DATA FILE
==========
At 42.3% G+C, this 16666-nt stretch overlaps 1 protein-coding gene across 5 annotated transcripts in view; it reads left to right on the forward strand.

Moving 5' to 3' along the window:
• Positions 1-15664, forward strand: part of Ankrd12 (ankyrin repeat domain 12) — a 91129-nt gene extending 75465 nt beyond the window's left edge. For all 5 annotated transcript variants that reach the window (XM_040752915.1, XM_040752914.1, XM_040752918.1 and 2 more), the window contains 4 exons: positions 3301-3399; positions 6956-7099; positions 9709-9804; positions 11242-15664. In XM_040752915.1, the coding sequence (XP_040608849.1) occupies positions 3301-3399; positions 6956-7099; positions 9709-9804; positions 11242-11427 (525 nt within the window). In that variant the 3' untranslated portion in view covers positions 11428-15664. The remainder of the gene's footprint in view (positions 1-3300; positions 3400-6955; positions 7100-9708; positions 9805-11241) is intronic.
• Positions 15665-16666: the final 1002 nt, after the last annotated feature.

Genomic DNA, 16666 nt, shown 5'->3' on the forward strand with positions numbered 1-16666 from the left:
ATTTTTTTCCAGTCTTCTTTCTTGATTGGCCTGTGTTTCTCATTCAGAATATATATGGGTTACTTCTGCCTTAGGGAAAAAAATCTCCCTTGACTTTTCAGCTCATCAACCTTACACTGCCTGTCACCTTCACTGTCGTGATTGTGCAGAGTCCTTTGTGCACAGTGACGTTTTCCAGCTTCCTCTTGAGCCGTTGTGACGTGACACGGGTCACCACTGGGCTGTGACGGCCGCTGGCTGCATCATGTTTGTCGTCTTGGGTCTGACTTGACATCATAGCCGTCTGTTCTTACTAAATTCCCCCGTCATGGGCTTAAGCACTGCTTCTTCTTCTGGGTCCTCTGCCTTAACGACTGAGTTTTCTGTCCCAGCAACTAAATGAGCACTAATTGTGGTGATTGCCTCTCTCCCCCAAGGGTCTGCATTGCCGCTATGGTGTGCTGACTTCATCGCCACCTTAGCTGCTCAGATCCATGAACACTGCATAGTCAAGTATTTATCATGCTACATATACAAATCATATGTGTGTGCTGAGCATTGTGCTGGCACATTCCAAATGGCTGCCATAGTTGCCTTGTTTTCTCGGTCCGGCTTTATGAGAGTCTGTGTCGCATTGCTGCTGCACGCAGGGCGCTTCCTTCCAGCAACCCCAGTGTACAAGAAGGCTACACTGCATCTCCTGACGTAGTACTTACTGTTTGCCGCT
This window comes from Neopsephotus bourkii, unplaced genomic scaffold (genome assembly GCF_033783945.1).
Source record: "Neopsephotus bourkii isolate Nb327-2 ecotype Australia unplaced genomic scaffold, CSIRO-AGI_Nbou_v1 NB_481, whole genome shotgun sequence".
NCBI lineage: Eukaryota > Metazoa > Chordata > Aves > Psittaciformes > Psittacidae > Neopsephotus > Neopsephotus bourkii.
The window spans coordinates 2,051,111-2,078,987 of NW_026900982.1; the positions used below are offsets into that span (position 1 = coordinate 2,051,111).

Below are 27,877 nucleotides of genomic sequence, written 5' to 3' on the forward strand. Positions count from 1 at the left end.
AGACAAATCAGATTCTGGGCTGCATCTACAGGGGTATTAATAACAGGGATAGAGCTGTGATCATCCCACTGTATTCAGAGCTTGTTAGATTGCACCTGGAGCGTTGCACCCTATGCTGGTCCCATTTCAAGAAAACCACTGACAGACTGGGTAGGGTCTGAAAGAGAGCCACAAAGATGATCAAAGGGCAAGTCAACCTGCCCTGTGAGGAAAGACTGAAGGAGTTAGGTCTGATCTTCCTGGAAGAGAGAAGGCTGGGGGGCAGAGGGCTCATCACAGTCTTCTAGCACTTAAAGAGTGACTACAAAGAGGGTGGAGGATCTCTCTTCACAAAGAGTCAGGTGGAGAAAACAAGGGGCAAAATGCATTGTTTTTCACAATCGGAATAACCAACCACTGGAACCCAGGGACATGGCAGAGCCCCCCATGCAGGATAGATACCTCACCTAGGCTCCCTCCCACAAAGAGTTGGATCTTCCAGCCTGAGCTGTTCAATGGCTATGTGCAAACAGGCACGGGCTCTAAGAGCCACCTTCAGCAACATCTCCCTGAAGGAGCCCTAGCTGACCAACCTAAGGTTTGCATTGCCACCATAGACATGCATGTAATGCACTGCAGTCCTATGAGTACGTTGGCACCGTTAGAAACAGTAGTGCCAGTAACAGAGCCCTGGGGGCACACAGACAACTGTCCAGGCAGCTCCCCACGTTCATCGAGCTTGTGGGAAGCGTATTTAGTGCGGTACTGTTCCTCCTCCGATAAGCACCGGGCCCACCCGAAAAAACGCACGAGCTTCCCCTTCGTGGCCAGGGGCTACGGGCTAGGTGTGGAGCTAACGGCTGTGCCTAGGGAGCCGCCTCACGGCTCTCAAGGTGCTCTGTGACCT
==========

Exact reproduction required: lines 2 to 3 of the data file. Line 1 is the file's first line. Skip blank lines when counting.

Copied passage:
Moving 5' to 3' along the window:
• Positions 1-15664, forward strand: part of Ankrd12 (ankyrin repeat domain 12) — a 91129-nt gene extending 75465 nt beyond the window's left edge. For all 5 annotated transcript variants that reach the window (XM_040752915.1, XM_040752914.1, XM_040752918.1 and 2 more), the window contains 4 exons: positions 3301-3399; positions 6956-7099; positions 9709-9804; positions 11242-15664. In XM_040752915.1, the coding sequence (XP_040608849.1) occupies positions 3301-3399; positions 6956-7099; positions 9709-9804; positions 11242-11427 (525 nt within the window). In that variant the 3' untranslated portion in view covers positions 11428-15664. The remainder of the gene's footprint in view (positions 1-3300; positions 3400-6955; positions 7100-9708; positions 9805-11241) is intronic.